Project description:Due to the existence of Lingzhi adulteration, there is a growing demand for species classification of medicinal mushrooms by various techniques. The objective of this study was to explore a rapid and reliable way to distinguish between different Lingzhi species and compare the influence of data pretreatment methods on the recognition results. To this end, 120 fresh fruiting bodies of Lingzhi were collected, and all of them were analyzed by attenuated total reflection-Fourier transform infrared spectroscopy (ATR-FTIR). Random forest (RF), support vector machine (SVM) and partial least squares discriminant analysis (PLS-DA) classification models were established for raw and pretreated second derivative (SD) spectral matrices to authenticate different Lingzhi species. The results of multivariate statistical analysis indicated that the SD preprocessing method displayed a higher classification ability, which may be attributed to the analysis of powder samples that requires removal of overlapping peaks and baseline shifts. Compared with RF, the results of the SVM and PLS-DA methods were more satisfying, and their accuracies for the test set were both 100%. Among SVM and PLS-DA, the training set and test set accuracy of PLS-DA were both 100%. In conclusion, ATR-FTIR spectroscopy data pretreated by SD combined with PLS-DA is a simple, rapid, non-destructive and relatively inexpensive method to discriminate between mushroom species and provide a good reference to quality assessment.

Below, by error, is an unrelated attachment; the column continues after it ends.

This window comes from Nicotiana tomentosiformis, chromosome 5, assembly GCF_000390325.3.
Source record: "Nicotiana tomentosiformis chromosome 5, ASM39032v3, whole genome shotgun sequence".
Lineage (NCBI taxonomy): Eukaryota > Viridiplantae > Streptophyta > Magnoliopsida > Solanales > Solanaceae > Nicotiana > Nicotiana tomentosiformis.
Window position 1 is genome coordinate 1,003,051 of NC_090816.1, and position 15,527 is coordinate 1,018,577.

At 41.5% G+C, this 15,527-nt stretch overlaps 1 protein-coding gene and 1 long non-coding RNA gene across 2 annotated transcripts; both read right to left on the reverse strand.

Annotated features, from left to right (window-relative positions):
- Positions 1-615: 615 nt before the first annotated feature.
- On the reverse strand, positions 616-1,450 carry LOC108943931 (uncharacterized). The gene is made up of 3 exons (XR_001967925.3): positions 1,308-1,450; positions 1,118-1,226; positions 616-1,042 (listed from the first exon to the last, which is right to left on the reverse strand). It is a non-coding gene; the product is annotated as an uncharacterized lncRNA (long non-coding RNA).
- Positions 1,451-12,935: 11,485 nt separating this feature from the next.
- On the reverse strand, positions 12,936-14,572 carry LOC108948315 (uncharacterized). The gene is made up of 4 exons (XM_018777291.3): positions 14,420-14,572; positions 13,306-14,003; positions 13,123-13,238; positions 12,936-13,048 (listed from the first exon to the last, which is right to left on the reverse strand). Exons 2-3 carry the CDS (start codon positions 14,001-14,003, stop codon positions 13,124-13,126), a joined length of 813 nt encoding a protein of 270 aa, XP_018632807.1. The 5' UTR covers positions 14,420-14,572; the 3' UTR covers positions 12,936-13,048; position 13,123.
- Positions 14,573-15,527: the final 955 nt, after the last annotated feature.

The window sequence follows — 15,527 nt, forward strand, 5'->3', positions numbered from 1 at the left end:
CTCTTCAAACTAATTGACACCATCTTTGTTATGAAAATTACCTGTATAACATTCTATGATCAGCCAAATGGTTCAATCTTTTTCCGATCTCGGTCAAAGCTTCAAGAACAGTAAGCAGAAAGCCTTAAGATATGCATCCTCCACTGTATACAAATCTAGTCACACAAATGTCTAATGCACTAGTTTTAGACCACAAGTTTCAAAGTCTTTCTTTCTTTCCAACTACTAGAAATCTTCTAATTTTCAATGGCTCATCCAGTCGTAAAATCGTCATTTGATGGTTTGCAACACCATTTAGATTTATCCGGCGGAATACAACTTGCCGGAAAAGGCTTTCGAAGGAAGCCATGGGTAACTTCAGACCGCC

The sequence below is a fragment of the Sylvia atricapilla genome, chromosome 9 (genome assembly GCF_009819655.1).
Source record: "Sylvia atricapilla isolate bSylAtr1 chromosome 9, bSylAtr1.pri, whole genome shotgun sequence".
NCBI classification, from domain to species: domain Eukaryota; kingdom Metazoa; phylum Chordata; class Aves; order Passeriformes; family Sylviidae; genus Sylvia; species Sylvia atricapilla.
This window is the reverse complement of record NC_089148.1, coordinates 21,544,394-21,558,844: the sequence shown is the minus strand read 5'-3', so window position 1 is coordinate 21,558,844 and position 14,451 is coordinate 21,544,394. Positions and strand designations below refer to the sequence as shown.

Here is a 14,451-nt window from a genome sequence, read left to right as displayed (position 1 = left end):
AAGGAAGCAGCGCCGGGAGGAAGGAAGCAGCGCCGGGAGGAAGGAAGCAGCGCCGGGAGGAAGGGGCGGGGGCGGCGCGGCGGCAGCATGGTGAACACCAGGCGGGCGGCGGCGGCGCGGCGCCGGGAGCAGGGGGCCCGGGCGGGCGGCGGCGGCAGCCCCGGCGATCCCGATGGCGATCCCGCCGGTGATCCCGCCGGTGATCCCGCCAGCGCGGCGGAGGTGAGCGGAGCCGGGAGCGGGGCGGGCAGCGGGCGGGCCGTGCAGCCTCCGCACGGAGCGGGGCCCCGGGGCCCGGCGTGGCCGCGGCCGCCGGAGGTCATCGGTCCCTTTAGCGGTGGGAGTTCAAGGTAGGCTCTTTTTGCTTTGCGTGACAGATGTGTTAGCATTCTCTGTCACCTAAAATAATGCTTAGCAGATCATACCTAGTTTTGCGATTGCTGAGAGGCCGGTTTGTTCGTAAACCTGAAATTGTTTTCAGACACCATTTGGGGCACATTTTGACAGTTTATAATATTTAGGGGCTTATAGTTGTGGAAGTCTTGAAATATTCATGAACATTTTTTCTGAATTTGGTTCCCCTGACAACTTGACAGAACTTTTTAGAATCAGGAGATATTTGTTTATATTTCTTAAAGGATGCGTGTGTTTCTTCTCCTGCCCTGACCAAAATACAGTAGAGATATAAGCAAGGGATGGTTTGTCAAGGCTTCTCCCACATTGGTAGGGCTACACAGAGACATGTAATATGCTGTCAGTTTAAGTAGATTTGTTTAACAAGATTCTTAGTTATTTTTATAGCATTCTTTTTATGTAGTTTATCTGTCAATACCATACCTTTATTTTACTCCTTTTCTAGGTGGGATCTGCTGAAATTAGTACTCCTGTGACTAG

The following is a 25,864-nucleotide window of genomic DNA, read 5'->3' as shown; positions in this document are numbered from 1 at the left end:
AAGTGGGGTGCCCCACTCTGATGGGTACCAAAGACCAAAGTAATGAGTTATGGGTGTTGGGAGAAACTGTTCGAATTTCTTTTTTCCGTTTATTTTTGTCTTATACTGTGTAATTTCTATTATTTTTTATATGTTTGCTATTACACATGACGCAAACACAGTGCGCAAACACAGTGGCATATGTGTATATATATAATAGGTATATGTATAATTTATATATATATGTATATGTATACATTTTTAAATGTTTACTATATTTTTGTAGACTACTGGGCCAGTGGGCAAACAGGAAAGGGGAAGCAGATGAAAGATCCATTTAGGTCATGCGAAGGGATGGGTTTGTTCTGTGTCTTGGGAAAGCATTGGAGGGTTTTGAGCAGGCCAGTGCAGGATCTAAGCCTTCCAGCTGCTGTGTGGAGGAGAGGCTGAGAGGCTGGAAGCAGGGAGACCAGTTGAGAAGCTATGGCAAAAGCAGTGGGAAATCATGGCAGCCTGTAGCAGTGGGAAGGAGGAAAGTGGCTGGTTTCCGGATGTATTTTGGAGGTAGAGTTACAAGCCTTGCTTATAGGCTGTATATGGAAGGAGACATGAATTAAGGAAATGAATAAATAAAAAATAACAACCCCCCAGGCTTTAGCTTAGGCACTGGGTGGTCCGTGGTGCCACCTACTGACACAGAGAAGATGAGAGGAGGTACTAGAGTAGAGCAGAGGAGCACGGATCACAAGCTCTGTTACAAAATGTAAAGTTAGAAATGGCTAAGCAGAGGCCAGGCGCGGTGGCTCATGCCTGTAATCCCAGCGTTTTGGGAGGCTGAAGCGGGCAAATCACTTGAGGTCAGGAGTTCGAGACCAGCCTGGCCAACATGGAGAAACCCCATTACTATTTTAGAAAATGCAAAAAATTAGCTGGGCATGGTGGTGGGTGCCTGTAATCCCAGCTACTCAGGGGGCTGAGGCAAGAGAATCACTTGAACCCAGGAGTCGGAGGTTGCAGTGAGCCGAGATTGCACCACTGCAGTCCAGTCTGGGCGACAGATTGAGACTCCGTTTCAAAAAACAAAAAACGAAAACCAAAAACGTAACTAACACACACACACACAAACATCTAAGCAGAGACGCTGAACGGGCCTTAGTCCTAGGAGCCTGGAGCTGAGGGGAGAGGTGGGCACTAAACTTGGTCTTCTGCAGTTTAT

Project description:The aim of this work was to analyze the variety of soil by laser-induced breakdown spectroscopy (LIBS) coupled with chemometrics methods. 6 certified reference materials (CRMs) of soil samples were selected and their LIBS spectra were captured. Characteristic emission lines of main elements were identified based on the LIBS curves and corresponding contents. From the identified emission lines, LIBS spectra in 7 lines with high signal-to-noise ratio (SNR) were chosen for further analysis. Principal component analysis (PCA) was carried out using the LIBS spectra at 7 selected lines and an obvious cluster of 6 soils was observed. Soft independent modeling of class analogy (SIMCA) and least-squares support vector machine (LS-SVM) were introduced to establish discriminant models for classifying the 6 types of soils, and they offered the correct discrimination rates of 90% and 100%, respectively. Receiver operating characteristic (ROC) curve was used to evaluate the performance of models and the results demonstrated that the LS-SVM model was promising. Lastly, 8 types of soils from different places were gathered to conduct the same experiments for verifying the selected 7 emission lines and LS-SVM model. The research revealed that LIBS technology coupled with chemometrics could conduct the variety discrimination of soil.